Jubilant Kashmiris lit bonfires and set off fireworks in the streets on Wednesday to celebrate a rare triumph in their struggle against Indian rule. For nine days, Muslim leaders have staged the biggest protests seen in Jammu and Kashmir since the early 1990s against a government plan to transfer land to a Hindu shrine in India's only Muslim-majority state. Hundreds of people were wounded and at least four killed while protesting. On Tuesday, the government bowed to the pressure and voted to scrap the plan. But while some parts of the state saw rejoicing, the government's decision stoked tensions elsewhere.
In Hindu-majority Jammu, the revocation prompted new rallies, with activists chanting that the government had pandered to Muslims. In the national capital, New Delhi, India's main opposition party, the Bharatiya Janata Party (BJP), called for a nationwide strike on July 3. It warned that the government's decision would unleash a tide of Hindu nationalist anger – an indication that the party is likely to agitate over the issue ahead of general elections scheduled to be held in May.
Back in Srinagar, separatist leaders anxious to maintain the momentum of recent days said they were preparing for a new round of protests to demand independence – their ultimate goal.
"We will be happy when we are free from India," says Syed Ali Shah Geelani, a hard-line Muslim separatist leader. He indicated that the next cause independence activists would seize upon was the occupation of large swaths of land in Kashmir by the Indian Army.
Mr. Geelani's sentiments are shared by many. Public feeling in the state certainly runs high as 90 percent of the population in Srinagar believes that Kashmir should be independent of either India or Pakistan, according to a poll in an Indian newspaper.
For two decades, militant groups have been fighting for the state's independence, or its merger with neighboring Pakistan, which rules the other portion of the disputed Himalayan region. Some 50,000 people have been killed in the conflict, and the region has sparked three wars between India and Pakistan since the partition of the subcontinent in 1947.
In recent years, life has been relatively peaceful in the Kashmir Valley, an area once described by former President Bill Clinton as the most dangerous place on earth. This is largely due to renewed peace talks between India and Pakistan as well as the decline of the Hizbul Mujahideen, Kashmir's largest militant group.
But some observers believe that a resurgence in Kashmiri militancy is in the offing. In April, the United Jihad Council, an umbrella group of Kashmiri militants, held its first public rally since 2001 in Muzaffarabad, Pakistan.
Kashmir's latest controversy came about when the state government – led by the Congress Party that rules at India's center – said that it would transfer 99 acres of land to the Shri Amarnath Shrine Board, which manages a shrine in a cave containing an icicle believed to be an incarnation of the god Shiva. The board was to build huts and toilets for the thousands of Hindu tourists that visit each year.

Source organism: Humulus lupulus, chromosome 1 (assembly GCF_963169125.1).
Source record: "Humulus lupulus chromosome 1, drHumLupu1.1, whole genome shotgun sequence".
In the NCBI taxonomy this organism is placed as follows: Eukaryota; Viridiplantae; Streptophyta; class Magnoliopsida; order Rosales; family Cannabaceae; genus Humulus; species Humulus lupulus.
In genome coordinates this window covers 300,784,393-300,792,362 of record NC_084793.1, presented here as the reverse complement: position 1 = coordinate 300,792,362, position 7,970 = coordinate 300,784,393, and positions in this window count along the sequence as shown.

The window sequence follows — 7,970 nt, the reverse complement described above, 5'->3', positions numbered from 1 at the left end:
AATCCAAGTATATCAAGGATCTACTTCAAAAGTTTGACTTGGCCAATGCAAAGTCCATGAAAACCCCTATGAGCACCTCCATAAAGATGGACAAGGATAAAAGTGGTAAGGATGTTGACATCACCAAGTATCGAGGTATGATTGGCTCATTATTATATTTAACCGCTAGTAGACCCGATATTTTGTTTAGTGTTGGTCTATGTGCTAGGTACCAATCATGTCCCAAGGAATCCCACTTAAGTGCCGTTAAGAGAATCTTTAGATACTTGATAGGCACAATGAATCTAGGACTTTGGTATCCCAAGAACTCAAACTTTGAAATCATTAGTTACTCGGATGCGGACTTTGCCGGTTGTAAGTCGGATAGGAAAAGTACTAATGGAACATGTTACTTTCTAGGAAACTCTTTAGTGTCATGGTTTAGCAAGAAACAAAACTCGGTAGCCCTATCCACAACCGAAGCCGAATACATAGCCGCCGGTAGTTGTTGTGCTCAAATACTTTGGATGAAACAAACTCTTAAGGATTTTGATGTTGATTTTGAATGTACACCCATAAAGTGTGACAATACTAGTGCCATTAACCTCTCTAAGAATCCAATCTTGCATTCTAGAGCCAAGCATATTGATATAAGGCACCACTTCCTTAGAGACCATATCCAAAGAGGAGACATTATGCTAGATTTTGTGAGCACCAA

Independence leaders say the sanctity of the cave is overplayed by Indian politicians and that the plan to build accommodations for pilgrims was in fact a ploy to settle large numbers of Hindus in a Muslim-majority area, thereby altering the area's demographics. Indian officials have dismissed the allegations.
Agitating for independence
For their part, some independence activists have admitted that the land transfer offered an opportunity to agitate for the independence cause and was not a genuine grievance in itself.
"[The separatists] needed an issue to exploit and this has given them that handle," says Gen. Ashok Mehta, a defense analyst at the Center for Policy Research, a think tank in New Delhi.
The tactic seems to have worked. At a mass protest ostensibly organized to protest the land transfer at Srinagar's Jama Masjid – the main mosque – on Tuesday, people repeatedly chanted: "Freedom! Freedom!"
In an attempt to quash the protest, authorities had earlier detained five separatist leaders and imposed an unofficial curfew in the city. But several thousand people thronged the vast mosque and its surrounding lanes, traveling by small roads and byways to avoid the police who turned out in numbers.
Police fired tear gas in the streets adjoining the mosque in an attempt to dispel the gathering, but the protesters held their ground.
Observers say that more independence rallies are likely to be organized ahead of state elections, scheduled to take place in the fall.
Already, the protests have resulted in significant political fallout: a key government ally, the People's Democratic Party pulled out of the ruling coalition in the midst of the land-transfer furor.
Separatist leaders, who do not themselves contest elections, like to whip up pro-independence sentiments ahead of polling.
"I expect a lot more protests in Kashmir in the coming months," adds General Mehta.